"Always be open to truth."  What is truth?  Pilate asked Jesus this question.  Today, truth is relative, what you want it to be.  Openness to real truth is not required when a mind can shape relative truth to fit the situation.

"...recognize it as the manifestation of God..."  God?  Another outmoded crutch of crusading oppressors.

"There has never been ... any conflict between science and religion."  Socialists remove this conflict today not through an understanding of both science and religion, but by simply eliminating religion.

"Find it."  Finding truth is of little value today.  What's valued is seeking – that is, bumbling through life from rock to rock, smoking a joint on a rock, taking a nap on a rock, living on someone else's rock, falling off a rock into the river and stinking like river water, all the while believing in the noble quest.  Seekers don't know what they are seeking, but they seek nonetheless, not suspecting that what they seek is something their parents had but threw out.

"...believe some things so firmly that they become a part of you..."  Today, this is a recipe for closed-mindedness.  We rather must be flexible, open to compromise, progressive, and forward thinking.

"Stability is rooted in integrity. Honor, virtue, courage and faith are eternal virtues, and without them your life will be a compromise."  On the contrary, the only virtue at present is compromise.  These other "virtues" only oppress others.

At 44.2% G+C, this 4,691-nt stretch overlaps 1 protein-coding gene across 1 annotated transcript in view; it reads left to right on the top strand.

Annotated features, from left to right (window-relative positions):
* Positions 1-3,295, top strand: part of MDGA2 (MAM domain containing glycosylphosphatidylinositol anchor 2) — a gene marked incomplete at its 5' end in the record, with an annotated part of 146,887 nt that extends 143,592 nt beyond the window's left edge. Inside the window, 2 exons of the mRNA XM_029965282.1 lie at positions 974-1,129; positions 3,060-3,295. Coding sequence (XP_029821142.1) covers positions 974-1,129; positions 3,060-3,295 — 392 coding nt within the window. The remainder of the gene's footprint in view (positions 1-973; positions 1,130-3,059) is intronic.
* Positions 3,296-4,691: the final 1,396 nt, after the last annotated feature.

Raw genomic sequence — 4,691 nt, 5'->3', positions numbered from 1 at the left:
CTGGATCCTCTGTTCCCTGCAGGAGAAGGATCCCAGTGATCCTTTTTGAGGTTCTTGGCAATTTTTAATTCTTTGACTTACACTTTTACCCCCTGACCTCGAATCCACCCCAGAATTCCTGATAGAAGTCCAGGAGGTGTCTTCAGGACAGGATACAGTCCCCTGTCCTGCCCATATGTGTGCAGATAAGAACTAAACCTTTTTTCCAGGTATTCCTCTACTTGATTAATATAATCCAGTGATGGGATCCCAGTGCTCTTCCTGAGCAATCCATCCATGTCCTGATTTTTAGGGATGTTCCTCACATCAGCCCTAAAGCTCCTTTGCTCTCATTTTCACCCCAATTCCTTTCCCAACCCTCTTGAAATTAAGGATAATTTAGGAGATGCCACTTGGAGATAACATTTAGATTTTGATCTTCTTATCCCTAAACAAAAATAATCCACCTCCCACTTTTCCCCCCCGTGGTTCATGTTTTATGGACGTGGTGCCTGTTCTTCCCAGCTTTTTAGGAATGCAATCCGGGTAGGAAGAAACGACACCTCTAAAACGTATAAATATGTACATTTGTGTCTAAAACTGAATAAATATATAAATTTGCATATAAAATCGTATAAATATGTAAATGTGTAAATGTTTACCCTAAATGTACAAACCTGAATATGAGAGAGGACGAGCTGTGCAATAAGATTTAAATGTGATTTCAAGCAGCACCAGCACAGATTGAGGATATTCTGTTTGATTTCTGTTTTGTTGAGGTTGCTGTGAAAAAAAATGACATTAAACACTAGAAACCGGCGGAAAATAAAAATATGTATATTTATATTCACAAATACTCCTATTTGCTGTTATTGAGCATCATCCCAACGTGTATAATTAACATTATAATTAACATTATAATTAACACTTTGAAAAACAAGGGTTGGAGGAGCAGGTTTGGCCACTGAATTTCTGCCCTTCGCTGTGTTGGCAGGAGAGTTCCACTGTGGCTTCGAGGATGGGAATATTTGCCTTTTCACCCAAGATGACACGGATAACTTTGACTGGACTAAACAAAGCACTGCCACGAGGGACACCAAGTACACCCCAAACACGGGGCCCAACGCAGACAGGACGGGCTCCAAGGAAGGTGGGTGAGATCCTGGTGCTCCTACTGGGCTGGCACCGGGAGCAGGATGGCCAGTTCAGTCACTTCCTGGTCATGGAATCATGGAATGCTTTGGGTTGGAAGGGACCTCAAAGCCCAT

"...the challenge whose terms demand your best..."  Challenge is overrated today.  Wouldn't it be better to just chill and watch some videos on YouTube?  And the term "best" is used only to put others down.

I was born nearly 25 years after this letter was written, and already those values were being erased by the liberal news media, Hollywood, and public de-education.  My generation in the '60s and '70s accepted the devaluation of intelligence and the degradation of their bodies, and I shudder to think that they are now raising grandchildren with zero moral character and no common sense.  Hello, class of 2018.

How easy it is to slip from year to year, sliding a few feet at a time down the slope to oblivion.  And how crushing it is to look back 82 years to see in one glance the height from which we have fallen.